Yes. The Crawford County Memorial Hospital has financial assistance available for anyone that qualifies. Please call (712) 265-2500 and ask for an application. You may also stop by the Business Office at the hospital and request one from the staff.
No to both of these questions. The hospital uses the service of a company to call our patients who have received statements from us. The purpose of the call is to assure that any questions regarding the bill are addressed and to help the patient establish a payment plan, if needed.
Yes. There are certain policies that apply to monthly payments. Please call (712) 265-2510 for help in establishing a payment plan.
In some situations, particularly for specialists holding clinics in our outpatient area, you may receive a bill from the hospital and the physician. When this happens, it is because national billing rules require that the physician not include the cost of overhead in the fee that he charges you, while they require that the hospital bill for this overhead.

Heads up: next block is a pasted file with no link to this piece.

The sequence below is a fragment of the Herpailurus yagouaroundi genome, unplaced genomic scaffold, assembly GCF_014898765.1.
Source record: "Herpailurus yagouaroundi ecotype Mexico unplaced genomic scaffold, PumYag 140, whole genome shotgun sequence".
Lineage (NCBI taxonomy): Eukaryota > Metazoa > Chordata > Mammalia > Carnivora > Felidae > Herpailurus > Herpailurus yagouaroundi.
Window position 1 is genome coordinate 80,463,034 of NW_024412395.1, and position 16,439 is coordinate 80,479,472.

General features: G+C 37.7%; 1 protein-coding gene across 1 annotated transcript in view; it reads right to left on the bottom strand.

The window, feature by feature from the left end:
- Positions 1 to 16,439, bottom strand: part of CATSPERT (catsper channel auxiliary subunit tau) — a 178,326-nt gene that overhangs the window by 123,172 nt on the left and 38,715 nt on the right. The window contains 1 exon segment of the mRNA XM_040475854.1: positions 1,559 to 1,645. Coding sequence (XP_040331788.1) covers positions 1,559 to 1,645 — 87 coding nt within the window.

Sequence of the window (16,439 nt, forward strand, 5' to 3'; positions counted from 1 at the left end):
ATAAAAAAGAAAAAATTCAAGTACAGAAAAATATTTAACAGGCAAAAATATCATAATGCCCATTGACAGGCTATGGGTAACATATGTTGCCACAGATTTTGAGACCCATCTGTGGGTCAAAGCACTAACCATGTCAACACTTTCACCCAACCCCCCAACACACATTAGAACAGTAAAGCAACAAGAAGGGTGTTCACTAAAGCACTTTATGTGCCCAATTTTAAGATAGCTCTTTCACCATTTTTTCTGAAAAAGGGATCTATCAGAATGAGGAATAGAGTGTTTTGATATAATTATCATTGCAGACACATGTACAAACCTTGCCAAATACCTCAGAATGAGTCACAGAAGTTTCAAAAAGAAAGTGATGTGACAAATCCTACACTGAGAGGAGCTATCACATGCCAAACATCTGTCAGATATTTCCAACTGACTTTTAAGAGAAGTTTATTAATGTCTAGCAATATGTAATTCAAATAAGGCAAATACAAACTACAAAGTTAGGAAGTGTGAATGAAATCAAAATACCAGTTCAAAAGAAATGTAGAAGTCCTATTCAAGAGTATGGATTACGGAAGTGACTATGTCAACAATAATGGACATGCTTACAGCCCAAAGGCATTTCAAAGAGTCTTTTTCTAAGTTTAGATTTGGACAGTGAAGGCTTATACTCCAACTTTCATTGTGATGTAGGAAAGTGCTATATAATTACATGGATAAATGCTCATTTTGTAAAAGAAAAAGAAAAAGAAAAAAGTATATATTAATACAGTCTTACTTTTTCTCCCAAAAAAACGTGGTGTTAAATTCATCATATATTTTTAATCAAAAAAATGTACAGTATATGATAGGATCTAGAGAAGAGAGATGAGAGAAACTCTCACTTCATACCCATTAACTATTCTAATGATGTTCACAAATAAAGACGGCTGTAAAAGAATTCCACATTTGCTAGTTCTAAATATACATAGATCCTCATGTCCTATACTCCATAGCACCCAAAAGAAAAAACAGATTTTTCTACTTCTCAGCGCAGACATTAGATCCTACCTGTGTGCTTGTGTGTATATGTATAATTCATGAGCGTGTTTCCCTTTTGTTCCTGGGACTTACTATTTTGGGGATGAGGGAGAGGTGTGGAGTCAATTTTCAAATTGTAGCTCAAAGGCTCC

Emergency Room visits are meant to provide urgent services with little or no notice. As such, the cost of staffing the Emergency Room is much higher than staffing a physician office. When a patient presents in the ER, hospital staff have to perform a thorough assessment of the patient, even if you, the patient, feel that you know what the problem is. For example, a patient presents to the hospital with a bad cough and tells the ER staff that they know they have bronchitis and just need something for the cough. The hospital’s legal, ethical and moral obligation is to 1) verify that the patient has bronchitis and 2) verify that there are no other conditions contributing to the cough. Therefore, it is possible that the ER staff will order lab tests, radiology tests and maybe even an EKG, depending on the staff’s evaluation of the patient. Each of these add to the cost of the ER. In addition, the patient’s bill includes the hospital charges (for the ER room and all ancillary tests) and a charge for the physician, nurse practitioner, or physician assistant who provides the actual treatment. Another factor that will affect the amount ultimately billed to the patient is the patient’s own insurance coverage. Today’s insurance policies often pay a smaller percentage of an ER visit if the company feels that the patient could have waited and obtained care from a physician office. In the example of the patient with bronchitis, it is possible that the insurance company would pay a lower percent and increase the patient’s responsibility.
Questions About Your Insurance That May Affect Your Bill